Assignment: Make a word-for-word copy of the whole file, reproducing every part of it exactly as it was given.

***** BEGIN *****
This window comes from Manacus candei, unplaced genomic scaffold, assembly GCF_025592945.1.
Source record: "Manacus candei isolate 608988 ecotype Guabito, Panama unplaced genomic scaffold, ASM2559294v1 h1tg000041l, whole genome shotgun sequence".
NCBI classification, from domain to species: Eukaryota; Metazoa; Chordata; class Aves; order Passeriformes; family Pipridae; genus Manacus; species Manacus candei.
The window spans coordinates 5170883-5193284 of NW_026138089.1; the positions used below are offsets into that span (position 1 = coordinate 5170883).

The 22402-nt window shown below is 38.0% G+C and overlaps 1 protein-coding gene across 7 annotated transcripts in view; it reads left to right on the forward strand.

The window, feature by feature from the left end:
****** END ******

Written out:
This window comes from Manacus candei, unplaced genomic scaffold, assembly GCF_025592945.1.
Source record: "Manacus candei isolate 608988 ecotype Guabito, Panama unplaced genomic scaffold, ASM2559294v1 h1tg000041l, whole genome shotgun sequence".
NCBI classification, from domain to species: Eukaryota; Metazoa; Chordata; class Aves; order Passeriformes; family Pipridae; genus Manacus; species Manacus candei.
The window spans coordinates 5170883-5193284 of NW_026138089.1; the positions used below are offsets into that span (position 1 = coordinate 5170883).

The 22402-nt window shown below is 38.0% G+C and overlaps 1 protein-coding gene across 7 annotated transcripts in view; it reads left to right on the forward strand.

The window, feature by feature from the left end: